This review found that few people with two to 14 tension‐type headaches a month get good pain relief from taking paracetamol 1000 mg. There are questions about how studies of this type of headache are conducted. These questions involve the type of people chosen for the studies, and the types of outcomes reported. This limits the usefulness of the results, especially for people who just have an occasional headache.

Cochrane Database of Systematic Reviews: Plain Language Summaries [Internet] - John Wiley & Sons, Ltd.

Version: 2016

Tension‐type headache is a common type of headache that can significantly impair people's quality of life. Individuals who experience frequent or severe headaches may benefit from medications taken before the pain starts. Two classes of medication, the selective serotonin reuptake inhibitors (SSRIs) and serotonin‐norepinephrine reuptake inhibitors (SNRIs), typically used to treat depression, are evaluated in this review.

Cochrane Database of Systematic Reviews: Plain Language Summaries [Internet] - John Wiley & Sons, Ltd.

Version: 2016

This review found only very low quality evidence that people with 2 to 14 tension‐type headaches a month get good pain relief from taking aspirin 1000 mg or lower doses. There are questions about how studies of this type of headache are conducted. These questions involve the type of people chosen for the studies, and the types of outcomes reported. This limits the usefulness of the results, especially for people who just have an occasional headache.

Cochrane Database of Systematic Reviews: Plain Language Summaries [Internet] - John Wiley & Sons, Ltd.

Version: 2017

This review found that few people with 2 to 14 tension‐type headaches a month get good pain relief from taking ketoprofen 25 mg. There are questions about how studies of this type of headache are conducted. These questions involve the type of people chosen for the studies and the types of outcomes reported. This limits the usefulness of the results, especially for people who just have an occasional headache.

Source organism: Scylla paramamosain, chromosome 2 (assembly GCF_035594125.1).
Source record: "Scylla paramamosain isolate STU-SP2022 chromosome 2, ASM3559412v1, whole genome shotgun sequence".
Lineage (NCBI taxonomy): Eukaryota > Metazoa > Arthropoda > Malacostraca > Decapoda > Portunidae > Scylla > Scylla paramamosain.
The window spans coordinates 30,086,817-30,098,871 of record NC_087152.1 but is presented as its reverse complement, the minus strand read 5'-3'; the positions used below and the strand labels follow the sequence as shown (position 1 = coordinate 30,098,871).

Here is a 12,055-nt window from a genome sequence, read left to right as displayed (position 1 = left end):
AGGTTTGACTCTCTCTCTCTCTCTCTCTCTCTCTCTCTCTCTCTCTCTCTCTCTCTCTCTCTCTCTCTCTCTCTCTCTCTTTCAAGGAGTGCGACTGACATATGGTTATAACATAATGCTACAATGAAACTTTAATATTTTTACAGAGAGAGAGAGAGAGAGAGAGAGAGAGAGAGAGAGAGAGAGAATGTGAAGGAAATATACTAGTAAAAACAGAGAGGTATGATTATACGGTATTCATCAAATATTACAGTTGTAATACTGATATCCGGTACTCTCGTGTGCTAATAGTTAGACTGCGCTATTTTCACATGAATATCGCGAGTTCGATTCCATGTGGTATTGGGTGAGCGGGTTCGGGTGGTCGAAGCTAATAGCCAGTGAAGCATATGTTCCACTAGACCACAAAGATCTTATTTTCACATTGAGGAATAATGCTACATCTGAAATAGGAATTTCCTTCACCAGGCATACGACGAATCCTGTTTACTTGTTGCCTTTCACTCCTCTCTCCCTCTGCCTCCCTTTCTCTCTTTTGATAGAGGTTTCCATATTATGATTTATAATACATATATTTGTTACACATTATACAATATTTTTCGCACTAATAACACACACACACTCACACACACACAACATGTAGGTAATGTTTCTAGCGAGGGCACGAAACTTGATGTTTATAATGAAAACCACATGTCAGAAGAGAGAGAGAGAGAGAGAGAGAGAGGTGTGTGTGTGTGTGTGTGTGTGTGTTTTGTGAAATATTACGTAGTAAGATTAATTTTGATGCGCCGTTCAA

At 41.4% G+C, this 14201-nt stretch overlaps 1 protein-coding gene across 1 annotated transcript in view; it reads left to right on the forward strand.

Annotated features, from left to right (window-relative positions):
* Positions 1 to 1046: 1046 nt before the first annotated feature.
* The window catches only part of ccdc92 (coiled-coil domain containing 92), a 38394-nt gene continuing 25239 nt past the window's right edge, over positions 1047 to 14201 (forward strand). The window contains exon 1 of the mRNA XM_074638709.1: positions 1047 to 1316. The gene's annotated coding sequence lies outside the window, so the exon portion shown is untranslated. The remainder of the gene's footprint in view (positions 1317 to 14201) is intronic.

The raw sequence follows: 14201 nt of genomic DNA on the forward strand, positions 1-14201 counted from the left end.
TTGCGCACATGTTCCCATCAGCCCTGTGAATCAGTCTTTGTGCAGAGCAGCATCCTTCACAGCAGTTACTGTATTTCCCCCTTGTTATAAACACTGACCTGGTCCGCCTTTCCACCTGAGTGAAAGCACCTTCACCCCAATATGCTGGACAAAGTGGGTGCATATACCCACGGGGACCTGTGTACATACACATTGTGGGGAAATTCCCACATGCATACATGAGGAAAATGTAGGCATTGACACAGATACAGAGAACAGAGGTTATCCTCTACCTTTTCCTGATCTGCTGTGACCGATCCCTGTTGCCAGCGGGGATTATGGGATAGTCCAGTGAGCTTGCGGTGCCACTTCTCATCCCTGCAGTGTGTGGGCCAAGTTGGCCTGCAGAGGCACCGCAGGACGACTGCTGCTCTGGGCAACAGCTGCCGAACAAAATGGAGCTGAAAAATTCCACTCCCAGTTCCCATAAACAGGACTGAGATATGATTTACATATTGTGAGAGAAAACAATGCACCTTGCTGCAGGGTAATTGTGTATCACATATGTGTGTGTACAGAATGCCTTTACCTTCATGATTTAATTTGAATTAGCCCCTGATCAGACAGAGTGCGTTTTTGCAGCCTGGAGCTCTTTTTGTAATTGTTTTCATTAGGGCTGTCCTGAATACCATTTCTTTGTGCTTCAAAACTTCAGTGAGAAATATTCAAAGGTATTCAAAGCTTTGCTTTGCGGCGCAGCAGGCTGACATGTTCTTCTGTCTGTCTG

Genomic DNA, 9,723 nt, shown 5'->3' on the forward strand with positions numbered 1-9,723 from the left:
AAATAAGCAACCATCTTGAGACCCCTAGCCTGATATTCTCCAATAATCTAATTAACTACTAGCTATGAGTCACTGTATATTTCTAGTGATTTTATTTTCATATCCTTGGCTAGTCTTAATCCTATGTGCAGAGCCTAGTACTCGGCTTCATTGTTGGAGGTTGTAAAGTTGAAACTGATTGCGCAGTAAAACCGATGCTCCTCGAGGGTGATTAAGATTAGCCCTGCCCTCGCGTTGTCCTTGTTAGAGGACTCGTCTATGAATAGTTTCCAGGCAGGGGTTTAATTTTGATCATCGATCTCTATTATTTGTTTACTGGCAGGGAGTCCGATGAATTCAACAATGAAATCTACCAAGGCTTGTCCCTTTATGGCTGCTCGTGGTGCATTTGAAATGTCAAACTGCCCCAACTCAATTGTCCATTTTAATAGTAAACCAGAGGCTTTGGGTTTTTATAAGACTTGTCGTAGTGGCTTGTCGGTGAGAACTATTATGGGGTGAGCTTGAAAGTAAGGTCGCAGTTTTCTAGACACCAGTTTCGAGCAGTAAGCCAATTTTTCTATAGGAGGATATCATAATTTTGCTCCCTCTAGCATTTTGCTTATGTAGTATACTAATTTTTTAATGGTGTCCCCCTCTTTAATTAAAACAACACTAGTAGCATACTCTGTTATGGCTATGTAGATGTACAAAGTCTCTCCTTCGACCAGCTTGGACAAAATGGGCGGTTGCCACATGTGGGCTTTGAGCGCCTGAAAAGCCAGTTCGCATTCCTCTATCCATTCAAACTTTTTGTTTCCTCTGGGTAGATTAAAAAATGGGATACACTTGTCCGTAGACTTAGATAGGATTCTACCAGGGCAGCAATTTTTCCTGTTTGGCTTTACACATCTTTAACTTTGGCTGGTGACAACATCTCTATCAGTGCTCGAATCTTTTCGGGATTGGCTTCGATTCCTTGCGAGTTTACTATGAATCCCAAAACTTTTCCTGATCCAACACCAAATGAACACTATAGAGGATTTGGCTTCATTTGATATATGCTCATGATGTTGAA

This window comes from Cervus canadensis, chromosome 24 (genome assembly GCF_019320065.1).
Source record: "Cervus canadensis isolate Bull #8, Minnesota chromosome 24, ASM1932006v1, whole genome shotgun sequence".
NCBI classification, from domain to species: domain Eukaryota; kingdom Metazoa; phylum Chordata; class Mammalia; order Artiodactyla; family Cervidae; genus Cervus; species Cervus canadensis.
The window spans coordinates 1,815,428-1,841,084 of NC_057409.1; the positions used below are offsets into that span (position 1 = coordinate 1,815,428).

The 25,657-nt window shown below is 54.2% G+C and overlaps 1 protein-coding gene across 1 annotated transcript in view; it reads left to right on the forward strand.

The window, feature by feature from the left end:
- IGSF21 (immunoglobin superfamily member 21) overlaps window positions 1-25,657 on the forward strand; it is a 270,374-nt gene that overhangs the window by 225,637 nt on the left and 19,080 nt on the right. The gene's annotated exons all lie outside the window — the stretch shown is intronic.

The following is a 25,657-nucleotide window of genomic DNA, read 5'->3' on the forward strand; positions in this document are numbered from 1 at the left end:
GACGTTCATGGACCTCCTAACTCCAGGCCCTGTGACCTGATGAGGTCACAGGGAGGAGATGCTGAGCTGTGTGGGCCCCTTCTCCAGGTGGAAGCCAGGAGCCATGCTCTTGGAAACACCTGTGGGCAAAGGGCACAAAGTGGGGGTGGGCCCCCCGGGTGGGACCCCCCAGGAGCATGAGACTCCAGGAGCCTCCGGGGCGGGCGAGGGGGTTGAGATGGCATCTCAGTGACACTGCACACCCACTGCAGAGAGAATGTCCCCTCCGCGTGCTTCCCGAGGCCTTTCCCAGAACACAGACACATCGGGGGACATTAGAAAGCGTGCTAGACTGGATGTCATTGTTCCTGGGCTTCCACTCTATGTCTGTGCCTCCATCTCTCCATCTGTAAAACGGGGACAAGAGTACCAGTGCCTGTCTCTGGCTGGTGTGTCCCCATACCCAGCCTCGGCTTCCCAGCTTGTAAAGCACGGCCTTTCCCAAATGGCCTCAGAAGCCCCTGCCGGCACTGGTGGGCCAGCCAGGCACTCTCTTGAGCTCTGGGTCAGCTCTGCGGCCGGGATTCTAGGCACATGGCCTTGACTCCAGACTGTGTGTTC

Cochrane Database of Systematic Reviews: Plain Language Summaries [Internet] - John Wiley & Sons, Ltd.

Version: 2017

Bibliographic details: Jedel E, Carlsson J.  Acupuncture in the management of tension-type headache. Physical Therapy Reviews 2005; 10(3): 131-139

Database of Abstracts of Reviews of Effects (DARE): Quality-assessed Reviews [Internet] - Centre for Reviews and Dissemination (UK).

Version: 2005

Bibliographic details: Li Y, Luo C.  Acupuncture for tension-type headache: a systematic review. Chinese Journal of Evidence-Based Medicine 2005; 5(2): 117-124

Database of Abstracts of Reviews of Effects (DARE): Quality-assessed Reviews [Internet] - Centre for Reviews and Dissemination (UK).

Version: 2005

Many non-specialist healthcare professionals can find the diagnosis of headache difficult, and both people with headache and their healthcare professionals can be concerned about possible serious underlying causes. This leads to variability in care and may mean that people with headaches are not always offered the most appropriate treatments. People with headache alone are unlikely to have a serious underlying disease. Comparisons between people with headache referred to secondary care and those treated in primary care show that they do not differ in terms of headache impact or disability.

NICE Clinical Guidelines - National Clinical Guideline Centre (UK).

Version: September 2012